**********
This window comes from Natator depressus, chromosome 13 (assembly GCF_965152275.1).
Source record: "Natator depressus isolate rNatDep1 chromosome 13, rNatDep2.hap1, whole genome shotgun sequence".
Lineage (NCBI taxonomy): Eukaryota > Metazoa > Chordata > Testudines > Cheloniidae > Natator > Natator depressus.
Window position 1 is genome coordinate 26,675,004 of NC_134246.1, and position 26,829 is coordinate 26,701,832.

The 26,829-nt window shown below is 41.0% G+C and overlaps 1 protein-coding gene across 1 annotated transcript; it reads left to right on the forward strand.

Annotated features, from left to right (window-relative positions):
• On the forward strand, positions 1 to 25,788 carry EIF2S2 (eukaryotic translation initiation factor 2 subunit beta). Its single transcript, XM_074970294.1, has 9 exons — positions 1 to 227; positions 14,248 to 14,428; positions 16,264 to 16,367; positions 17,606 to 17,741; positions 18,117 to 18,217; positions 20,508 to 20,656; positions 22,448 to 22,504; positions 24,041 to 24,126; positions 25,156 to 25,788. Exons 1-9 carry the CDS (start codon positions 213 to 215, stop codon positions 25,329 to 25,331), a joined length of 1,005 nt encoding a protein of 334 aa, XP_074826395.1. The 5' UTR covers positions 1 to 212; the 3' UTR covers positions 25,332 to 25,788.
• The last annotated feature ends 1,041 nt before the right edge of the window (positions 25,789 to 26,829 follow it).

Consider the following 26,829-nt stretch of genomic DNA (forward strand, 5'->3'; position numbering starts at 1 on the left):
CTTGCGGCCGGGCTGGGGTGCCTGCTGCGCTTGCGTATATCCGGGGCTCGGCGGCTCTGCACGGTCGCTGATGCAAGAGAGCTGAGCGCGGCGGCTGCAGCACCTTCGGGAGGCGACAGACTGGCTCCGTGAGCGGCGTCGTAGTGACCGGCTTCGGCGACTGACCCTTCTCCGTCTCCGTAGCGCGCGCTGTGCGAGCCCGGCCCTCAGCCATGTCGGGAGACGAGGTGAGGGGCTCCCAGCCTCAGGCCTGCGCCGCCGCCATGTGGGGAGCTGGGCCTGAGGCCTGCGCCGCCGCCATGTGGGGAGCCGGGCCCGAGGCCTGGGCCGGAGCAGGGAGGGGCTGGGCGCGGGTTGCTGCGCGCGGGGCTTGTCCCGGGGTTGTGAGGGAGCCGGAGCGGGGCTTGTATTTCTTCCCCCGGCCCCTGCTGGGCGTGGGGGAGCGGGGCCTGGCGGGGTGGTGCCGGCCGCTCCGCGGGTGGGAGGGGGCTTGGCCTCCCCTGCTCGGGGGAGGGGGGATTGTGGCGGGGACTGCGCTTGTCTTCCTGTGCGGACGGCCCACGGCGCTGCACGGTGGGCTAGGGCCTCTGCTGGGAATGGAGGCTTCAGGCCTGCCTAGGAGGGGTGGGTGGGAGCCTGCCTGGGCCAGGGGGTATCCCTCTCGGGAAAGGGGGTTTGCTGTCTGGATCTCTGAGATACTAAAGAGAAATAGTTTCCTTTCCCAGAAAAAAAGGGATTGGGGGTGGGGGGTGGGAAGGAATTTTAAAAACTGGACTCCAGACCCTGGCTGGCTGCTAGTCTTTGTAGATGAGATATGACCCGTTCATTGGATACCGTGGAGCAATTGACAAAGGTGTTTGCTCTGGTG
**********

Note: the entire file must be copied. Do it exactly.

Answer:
This window comes from Natator depressus, chromosome 13 (assembly GCF_965152275.1).
Source record: "Natator depressus isolate rNatDep1 chromosome 13, rNatDep2.hap1, whole genome shotgun sequence".
Lineage (NCBI taxonomy): Eukaryota > Metazoa > Chordata > Testudines > Cheloniidae > Natator > Natator depressus.
Window position 1 is genome coordinate 26,675,004 of NC_134246.1, and position 26,829 is coordinate 26,701,832.

The 26,829-nt window shown below is 41.0% G+C and overlaps 1 protein-coding gene across 1 annotated transcript; it reads left to right on the forward strand.

Annotated features, from left to right (window-relative positions):
• On the forward strand, positions 1 to 25,788 carry EIF2S2 (eukaryotic translation initiation factor 2 subunit beta). Its single transcript, XM_074970294.1, has 9 exons — positions 1 to 227; positions 14,248 to 14,428; positions 16,264 to 16,367; positions 17,606 to 17,741; positions 18,117 to 18,217; positions 20,508 to 20,656; positions 22,448 to 22,504; positions 24,041 to 24,126; positions 25,156 to 25,788. Exons 1-9 carry the CDS (start codon positions 213 to 215, stop codon positions 25,329 to 25,331), a joined length of 1,005 nt encoding a protein of 334 aa, XP_074826395.1. The 5' UTR covers positions 1 to 212; the 3' UTR covers positions 25,332 to 25,788.
• The last annotated feature ends 1,041 nt before the right edge of the window (positions 25,789 to 26,829 follow it).

Consider the following 26,829-nt stretch of genomic DNA (forward strand, 5'->3'; position numbering starts at 1 on the left):
CTTGCGGCCGGGCTGGGGTGCCTGCTGCGCTTGCGTATATCCGGGGCTCGGCGGCTCTGCACGGTCGCTGATGCAAGAGAGCTGAGCGCGGCGGCTGCAGCACCTTCGGGAGGCGACAGACTGGCTCCGTGAGCGGCGTCGTAGTGACCGGCTTCGGCGACTGACCCTTCTCCGTCTCCGTAGCGCGCGCTGTGCGAGCCCGGCCCTCAGCCATGTCGGGAGACGAGGTGAGGGGCTCCCAGCCTCAGGCCTGCGCCGCCGCCATGTGGGGAGCTGGGCCTGAGGCCTGCGCCGCCGCCATGTGGGGAGCCGGGCCCGAGGCCTGGGCCGGAGCAGGGAGGGGCTGGGCGCGGGTTGCTGCGCGCGGGGCTTGTCCCGGGGTTGTGAGGGAGCCGGAGCGGGGCTTGTATTTCTTCCCCCGGCCCCTGCTGGGCGTGGGGGAGCGGGGCCTGGCGGGGTGGTGCCGGCCGCTCCGCGGGTGGGAGGGGGCTTGGCCTCCCCTGCTCGGGGGAGGGGGGATTGTGGCGGGGACTGCGCTTGTCTTCCTGTGCGGACGGCCCACGGCGCTGCACGGTGGGCTAGGGCCTCTGCTGGGAATGGAGGCTTCAGGCCTGCCTAGGAGGGGTGGGTGGGAGCCTGCCTGGGCCAGGGGGTATCCCTCTCGGGAAAGGGGGTTTGCTGTCTGGATCTCTGAGATACTAAAGAGAAATAGTTTCCTTTCCCAGAAAAAAAGGGATTGGGGGTGGGGGGTGGGAAGGAATTTTAAAAACTGGACTCCAGACCCTGGCTGGCTGCTAGTCTTTGTAGATGAGATATGACCCGTTCATTGGATACCGTGGAGCAATTGACAAAGGTGTTTGCTCTGGTG